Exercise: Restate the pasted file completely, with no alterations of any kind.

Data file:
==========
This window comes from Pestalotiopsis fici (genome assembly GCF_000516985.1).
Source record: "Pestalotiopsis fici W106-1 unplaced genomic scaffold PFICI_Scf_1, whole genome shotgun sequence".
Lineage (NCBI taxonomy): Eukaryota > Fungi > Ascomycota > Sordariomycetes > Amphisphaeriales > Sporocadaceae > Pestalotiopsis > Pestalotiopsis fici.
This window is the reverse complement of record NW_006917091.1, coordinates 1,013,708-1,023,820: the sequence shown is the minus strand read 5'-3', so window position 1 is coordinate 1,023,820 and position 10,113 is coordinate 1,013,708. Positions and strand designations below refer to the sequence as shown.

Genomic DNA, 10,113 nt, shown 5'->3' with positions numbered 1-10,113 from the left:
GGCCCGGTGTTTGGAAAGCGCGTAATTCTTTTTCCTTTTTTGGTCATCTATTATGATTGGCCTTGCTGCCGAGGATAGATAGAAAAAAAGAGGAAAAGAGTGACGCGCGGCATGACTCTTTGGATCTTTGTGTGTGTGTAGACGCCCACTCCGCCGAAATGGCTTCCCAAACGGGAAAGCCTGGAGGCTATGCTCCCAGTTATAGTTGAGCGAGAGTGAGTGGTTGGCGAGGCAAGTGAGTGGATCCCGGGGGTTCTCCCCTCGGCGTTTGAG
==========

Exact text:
This window comes from Pestalotiopsis fici (genome assembly GCF_000516985.1).
Source record: "Pestalotiopsis fici W106-1 unplaced genomic scaffold PFICI_Scf_1, whole genome shotgun sequence".
Lineage (NCBI taxonomy): Eukaryota > Fungi > Ascomycota > Sordariomycetes > Amphisphaeriales > Sporocadaceae > Pestalotiopsis > Pestalotiopsis fici.
This window is the reverse complement of record NW_006917091.1, coordinates 1,013,708-1,023,820: the sequence shown is the minus strand read 5'-3', so window position 1 is coordinate 1,023,820 and position 10,113 is coordinate 1,013,708. Positions and strand designations below refer to the sequence as shown.

Genomic DNA, 10,113 nt, shown 5'->3' with positions numbered 1-10,113 from the left:
GGCCCGGTGTTTGGAAAGCGCGTAATTCTTTTTCCTTTTTTGGTCATCTATTATGATTGGCCTTGCTGCCGAGGATAGATAGAAAAAAAGAGGAAAAGAGTGACGCGCGGCATGACTCTTTGGATCTTTGTGTGTGTGTAGACGCCCACTCCGCCGAAATGGCTTCCCAAACGGGAAAGCCTGGAGGCTATGCTCCCAGTTATAGTTGAGCGAGAGTGAGTGGTTGGCGAGGCAAGTGAGTGGATCCCGGGGGTTCTCCCCTCGGCGTTTGAG